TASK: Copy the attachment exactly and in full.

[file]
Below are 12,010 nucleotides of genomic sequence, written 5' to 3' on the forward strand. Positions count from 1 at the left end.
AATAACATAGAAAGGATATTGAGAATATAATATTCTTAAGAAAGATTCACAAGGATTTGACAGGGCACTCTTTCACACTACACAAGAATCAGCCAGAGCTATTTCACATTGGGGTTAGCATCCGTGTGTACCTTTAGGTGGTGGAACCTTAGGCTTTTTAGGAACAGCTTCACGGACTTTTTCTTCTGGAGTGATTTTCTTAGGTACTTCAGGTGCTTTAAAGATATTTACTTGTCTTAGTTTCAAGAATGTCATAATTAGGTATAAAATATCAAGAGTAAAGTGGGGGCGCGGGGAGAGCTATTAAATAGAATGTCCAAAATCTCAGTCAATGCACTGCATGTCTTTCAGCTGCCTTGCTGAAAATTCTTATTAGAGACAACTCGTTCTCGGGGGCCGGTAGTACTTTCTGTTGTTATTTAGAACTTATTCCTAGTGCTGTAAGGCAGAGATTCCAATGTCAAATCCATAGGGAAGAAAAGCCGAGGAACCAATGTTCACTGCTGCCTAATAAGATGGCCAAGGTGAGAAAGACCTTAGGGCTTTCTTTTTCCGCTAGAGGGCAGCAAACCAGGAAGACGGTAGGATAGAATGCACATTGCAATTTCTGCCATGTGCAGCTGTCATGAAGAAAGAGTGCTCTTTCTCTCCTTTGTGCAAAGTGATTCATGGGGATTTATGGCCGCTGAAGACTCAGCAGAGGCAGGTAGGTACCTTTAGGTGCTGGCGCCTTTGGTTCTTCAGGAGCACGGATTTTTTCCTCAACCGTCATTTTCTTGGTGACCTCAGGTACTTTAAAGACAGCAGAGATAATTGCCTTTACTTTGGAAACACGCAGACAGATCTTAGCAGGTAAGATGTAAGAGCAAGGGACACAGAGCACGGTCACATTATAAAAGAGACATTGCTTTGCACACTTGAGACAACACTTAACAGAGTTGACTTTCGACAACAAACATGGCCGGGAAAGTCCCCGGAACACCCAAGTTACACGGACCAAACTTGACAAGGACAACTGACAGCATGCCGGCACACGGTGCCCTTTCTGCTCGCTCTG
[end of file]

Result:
Below are 12,010 nucleotides of genomic sequence, written 5' to 3' on the forward strand. Positions count from 1 at the left end.
AATAACATAGAAAGGATATTGAGAATATAATATTCTTAAGAAAGATTCACAAGGATTTGACAGGGCACTCTTTCACACTACACAAGAATCAGCCAGAGCTATTTCACATTGGGGTTAGCATCCGTGTGTACCTTTAGGTGGTGGAACCTTAGGCTTTTTAGGAACAGCTTCACGGACTTTTTCTTCTGGAGTGATTTTCTTAGGTACTTCAGGTGCTTTAAAGATATTTACTTGTCTTAGTTTCAAGAATGTCATAATTAGGTATAAAATATCAAGAGTAAAGTGGGGGCGCGGGGAGAGCTATTAAATAGAATGTCCAAAATCTCAGTCAATGCACTGCATGTCTTTCAGCTGCCTTGCTGAAAATTCTTATTAGAGACAACTCGTTCTCGGGGGCCGGTAGTACTTTCTGTTGTTATTTAGAACTTATTCCTAGTGCTGTAAGGCAGAGATTCCAATGTCAAATCCATAGGGAAGAAAAGCCGAGGAACCAATGTTCACTGCTGCCTAATAAGATGGCCAAGGTGAGAAAGACCTTAGGGCTTTCTTTTTCCGCTAGAGGGCAGCAAACCAGGAAGACGGTAGGATAGAATGCACATTGCAATTTCTGCCATGTGCAGCTGTCATGAAGAAAGAGTGCTCTTTCTCTCCTTTGTGCAAAGTGATTCATGGGGATTTATGGCCGCTGAAGACTCAGCAGAGGCAGGTAGGTACCTTTAGGTGCTGGCGCCTTTGGTTCTTCAGGAGCACGGATTTTTTCCTCAACCGTCATTTTCTTGGTGACCTCAGGTACTTTAAAGACAGCAGAGATAATTGCCTTTACTTTGGAAACACGCAGACAGATCTTAGCAGGTAAGATGTAAGAGCAAGGGACACAGAGCACGGTCACATTATAAAAGAGACATTGCTTTGCACACTTGAGACAACACTTAACAGAGTTGACTTTCGACAACAAACATGGCCGGGAAAGTCCCCGGAACACCCAAGTTACACGGACCAAACTTGACAAGGACAACTGACAGCATGCCGGCACACGGTGCCCTTTCTGCTCGCTCTG